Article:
WHEN TO NAME A BANK AS EXECUTOR

Although banks were commonly named as executors many years ago, this is seldom true anymore. But it certain cases, it still makes sense.

If your children have issues with each other, the child named as executor will have a thankless job. The child’s siblings will be miffed that they were not appointed executor. They will continually contend the executor is acting out of self-interest or favors some siblings at the expense of others. Tasks as insignificant as dividing the decedent’s personal property may turn into a war. Every action the executor takes will be questioned or opposed by at least one sibling. By the time the estate is closed, your children will be so frustrated with each other that family gatherings may be a ritual of the past. In general, your family is better served if they are mad at a bank rather than each other. Thus, if your children are or might turn hostile, using a bank is money well spent. Keep in mind that children are usually on their best behavior while one or both parents are living. The bottled up resentments usually surface after both parents are deceased.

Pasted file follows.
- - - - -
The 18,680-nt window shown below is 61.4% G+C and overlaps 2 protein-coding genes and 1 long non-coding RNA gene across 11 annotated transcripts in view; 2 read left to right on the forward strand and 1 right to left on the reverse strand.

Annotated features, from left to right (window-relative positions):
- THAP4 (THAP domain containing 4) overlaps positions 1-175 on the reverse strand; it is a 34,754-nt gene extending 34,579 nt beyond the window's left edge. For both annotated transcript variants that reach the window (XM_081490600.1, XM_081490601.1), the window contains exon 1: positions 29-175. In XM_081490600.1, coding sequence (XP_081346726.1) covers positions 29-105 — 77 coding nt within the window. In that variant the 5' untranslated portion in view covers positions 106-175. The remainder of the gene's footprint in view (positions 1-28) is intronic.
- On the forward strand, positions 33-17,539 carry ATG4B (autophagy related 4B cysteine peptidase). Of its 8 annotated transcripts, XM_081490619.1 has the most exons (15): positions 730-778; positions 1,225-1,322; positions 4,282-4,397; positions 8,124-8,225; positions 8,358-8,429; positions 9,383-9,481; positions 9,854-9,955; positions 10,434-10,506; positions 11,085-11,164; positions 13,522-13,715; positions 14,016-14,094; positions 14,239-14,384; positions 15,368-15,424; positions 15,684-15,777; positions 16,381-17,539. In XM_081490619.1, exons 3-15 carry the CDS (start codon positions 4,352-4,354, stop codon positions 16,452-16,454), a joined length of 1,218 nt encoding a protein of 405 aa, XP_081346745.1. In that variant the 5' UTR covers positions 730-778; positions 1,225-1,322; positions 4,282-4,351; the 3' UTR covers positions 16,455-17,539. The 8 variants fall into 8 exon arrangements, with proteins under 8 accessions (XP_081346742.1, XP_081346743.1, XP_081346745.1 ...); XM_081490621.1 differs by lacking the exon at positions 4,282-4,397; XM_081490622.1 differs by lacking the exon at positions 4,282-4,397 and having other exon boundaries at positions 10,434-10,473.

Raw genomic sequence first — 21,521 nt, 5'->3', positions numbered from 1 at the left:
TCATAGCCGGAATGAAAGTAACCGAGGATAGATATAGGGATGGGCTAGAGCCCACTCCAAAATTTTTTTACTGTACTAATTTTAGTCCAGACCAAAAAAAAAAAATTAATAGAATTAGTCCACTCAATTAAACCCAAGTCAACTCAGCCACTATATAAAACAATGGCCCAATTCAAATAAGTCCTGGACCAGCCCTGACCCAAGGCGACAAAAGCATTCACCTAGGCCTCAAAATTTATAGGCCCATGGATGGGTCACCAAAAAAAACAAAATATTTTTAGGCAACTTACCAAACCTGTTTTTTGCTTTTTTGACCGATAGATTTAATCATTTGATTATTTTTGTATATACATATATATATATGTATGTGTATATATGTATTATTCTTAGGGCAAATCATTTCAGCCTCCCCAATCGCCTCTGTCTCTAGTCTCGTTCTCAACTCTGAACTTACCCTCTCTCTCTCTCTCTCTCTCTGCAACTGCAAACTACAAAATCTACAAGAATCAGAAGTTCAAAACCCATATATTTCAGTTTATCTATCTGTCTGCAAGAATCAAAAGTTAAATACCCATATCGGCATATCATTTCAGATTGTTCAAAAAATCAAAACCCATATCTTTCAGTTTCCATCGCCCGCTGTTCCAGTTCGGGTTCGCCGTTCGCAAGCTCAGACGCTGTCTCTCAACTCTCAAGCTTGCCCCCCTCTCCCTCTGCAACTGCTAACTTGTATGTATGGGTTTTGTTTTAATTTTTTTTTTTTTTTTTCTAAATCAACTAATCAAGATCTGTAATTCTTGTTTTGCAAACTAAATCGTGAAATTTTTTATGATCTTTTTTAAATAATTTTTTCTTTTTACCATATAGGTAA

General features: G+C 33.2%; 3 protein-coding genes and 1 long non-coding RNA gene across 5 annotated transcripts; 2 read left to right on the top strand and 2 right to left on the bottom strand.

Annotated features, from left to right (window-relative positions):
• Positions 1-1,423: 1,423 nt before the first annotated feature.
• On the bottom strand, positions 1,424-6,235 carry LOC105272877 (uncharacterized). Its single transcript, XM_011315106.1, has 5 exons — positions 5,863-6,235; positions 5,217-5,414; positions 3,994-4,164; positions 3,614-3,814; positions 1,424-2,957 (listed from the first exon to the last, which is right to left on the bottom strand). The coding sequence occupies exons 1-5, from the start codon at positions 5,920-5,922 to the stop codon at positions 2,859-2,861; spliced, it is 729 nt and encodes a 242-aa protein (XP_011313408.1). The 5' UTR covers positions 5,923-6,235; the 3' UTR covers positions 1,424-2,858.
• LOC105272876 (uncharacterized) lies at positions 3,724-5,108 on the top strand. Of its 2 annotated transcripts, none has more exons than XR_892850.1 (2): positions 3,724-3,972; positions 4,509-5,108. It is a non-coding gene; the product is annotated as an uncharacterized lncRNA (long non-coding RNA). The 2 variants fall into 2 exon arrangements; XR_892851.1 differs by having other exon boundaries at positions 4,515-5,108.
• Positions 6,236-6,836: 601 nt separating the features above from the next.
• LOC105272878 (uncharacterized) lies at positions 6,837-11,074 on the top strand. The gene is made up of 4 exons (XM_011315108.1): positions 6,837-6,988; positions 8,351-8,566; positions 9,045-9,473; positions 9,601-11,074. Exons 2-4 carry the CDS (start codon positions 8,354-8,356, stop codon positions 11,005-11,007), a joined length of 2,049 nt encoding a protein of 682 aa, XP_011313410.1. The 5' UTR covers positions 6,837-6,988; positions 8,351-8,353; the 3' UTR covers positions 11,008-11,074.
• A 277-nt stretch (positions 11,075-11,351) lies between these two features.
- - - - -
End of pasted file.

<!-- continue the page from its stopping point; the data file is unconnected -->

A bank is also good choice if all of the children have serious problems (mental illness, health, substance abuse, developmental disabilities, gambling, incarceration, terrible judgment, etc.) or live too far away to effectively manage the estate. While you can always nominate an uncle, aunt, cousin, nephew or niece, the executor fee is usually insufficient to inspire enthusiasm to intervene in another family’s matters. Further, if the decedent has no close family, a bank makes sense.

Another advantage to a bank is that the trust officers seldom make serious mistakes. They have experience administering estates. They are aware of the deadlines. They know the potential problem areas and how to avoid them. The executor fee to a bank is no different than that payable to anyone else — roughly 2% of the estate. A relative might waive the fee, but you will probably get what you pay for.

In conclusion, while everyone (including me) has a horror story about a bank, there are many scenarios in which a bank is absolutely the best choice for serving as executor. You may end up saving your family enormous trauma and legal fees by naming a bank as executor.

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